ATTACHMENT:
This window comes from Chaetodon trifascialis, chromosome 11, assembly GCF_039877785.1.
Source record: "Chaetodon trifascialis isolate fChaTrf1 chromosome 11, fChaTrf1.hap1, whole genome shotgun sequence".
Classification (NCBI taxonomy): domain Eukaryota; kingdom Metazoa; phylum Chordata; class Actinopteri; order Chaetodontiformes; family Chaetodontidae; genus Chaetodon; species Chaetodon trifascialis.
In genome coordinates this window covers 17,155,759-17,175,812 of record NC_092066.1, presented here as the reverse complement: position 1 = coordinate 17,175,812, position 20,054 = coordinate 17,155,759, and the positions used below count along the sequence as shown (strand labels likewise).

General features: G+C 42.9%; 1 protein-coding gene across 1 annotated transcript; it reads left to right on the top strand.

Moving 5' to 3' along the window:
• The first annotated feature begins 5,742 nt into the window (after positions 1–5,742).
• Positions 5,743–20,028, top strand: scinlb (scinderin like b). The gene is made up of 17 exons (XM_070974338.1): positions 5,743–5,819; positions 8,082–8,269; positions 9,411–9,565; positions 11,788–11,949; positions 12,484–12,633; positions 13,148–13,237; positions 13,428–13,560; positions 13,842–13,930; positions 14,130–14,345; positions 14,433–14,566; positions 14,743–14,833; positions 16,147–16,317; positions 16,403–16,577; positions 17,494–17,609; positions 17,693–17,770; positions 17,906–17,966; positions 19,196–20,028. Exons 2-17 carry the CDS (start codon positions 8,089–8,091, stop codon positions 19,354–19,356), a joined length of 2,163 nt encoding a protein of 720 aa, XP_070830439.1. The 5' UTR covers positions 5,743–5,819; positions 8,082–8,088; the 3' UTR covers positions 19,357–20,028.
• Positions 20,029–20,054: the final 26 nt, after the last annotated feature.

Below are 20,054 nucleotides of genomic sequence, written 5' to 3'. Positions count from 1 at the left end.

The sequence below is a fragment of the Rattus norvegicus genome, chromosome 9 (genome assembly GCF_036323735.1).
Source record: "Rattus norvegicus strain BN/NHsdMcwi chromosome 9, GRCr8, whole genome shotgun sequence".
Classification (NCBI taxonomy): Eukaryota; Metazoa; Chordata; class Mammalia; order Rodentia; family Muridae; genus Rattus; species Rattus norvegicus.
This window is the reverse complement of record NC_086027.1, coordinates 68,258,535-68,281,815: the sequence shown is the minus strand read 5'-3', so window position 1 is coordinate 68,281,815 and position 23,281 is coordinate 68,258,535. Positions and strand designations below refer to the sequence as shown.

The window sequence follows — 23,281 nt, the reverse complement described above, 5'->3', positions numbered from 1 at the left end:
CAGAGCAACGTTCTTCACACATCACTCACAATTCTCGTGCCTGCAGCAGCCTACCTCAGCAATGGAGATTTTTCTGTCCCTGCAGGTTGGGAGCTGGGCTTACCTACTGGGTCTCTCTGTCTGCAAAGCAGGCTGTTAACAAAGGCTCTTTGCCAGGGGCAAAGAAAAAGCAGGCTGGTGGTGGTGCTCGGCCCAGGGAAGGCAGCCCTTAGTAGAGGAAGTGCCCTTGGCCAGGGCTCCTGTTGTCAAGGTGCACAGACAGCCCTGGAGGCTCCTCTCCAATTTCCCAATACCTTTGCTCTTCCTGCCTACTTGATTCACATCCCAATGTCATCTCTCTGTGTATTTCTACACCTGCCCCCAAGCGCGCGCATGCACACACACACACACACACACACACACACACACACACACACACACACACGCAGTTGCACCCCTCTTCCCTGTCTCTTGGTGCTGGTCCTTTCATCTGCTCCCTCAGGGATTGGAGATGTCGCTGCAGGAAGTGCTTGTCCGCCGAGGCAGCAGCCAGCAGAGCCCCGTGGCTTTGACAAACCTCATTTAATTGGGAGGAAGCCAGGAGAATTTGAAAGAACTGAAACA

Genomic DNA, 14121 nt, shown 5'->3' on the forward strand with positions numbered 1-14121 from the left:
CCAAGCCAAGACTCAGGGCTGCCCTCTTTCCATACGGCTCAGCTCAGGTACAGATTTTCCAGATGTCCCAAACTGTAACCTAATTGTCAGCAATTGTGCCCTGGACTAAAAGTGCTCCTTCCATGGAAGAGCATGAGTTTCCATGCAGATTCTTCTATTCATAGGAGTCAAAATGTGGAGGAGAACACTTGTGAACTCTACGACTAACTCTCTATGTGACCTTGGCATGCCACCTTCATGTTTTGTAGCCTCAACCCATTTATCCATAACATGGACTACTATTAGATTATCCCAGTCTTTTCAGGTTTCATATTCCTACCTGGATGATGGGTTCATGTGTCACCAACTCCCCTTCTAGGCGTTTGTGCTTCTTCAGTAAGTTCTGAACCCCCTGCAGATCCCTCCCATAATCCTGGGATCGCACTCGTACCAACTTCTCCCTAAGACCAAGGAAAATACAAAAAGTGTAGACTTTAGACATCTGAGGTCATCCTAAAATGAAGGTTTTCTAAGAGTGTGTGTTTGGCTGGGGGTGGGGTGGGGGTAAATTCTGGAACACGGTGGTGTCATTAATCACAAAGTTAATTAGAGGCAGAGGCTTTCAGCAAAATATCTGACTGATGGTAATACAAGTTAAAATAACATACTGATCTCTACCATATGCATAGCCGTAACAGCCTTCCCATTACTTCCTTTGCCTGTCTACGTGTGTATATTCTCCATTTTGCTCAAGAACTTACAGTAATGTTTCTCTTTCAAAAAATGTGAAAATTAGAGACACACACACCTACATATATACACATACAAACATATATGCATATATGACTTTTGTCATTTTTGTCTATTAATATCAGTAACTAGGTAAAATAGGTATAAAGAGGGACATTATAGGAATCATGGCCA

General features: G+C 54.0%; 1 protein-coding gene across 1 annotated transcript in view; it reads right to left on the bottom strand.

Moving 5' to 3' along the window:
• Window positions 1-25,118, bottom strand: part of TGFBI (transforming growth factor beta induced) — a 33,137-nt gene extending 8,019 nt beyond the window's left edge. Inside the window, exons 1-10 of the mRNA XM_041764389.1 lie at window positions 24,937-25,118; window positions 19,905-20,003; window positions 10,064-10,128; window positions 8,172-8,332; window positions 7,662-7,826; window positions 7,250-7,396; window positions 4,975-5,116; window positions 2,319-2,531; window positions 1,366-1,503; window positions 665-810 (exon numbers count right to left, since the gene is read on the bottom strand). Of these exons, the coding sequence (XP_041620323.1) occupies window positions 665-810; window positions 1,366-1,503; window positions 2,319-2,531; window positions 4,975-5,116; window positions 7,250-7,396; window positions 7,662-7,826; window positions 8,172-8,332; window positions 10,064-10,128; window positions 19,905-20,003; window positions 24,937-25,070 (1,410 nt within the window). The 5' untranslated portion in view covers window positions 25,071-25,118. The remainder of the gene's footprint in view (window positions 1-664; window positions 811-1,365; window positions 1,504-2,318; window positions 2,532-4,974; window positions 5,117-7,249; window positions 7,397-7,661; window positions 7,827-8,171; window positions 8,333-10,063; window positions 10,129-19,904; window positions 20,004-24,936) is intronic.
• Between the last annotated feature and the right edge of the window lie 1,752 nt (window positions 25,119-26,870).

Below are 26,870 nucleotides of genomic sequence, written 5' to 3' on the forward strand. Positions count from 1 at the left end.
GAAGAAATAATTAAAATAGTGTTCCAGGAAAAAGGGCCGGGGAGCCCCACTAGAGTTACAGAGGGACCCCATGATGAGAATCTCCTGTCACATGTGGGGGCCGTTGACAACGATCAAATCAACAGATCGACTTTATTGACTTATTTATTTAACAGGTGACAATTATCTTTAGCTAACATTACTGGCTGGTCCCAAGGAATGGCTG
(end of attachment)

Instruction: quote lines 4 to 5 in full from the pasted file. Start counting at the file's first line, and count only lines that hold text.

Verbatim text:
In genome coordinates this window covers 17,155,759-17,175,812 of record NC_092066.1, presented here as the reverse complement: position 1 = coordinate 17,175,812, position 20,054 = coordinate 17,155,759, and the positions used below count along the sequence as shown (strand labels likewise).

General features: G+C 42.9%; 1 protein-coding gene across 1 annotated transcript; it reads left to right on the top strand.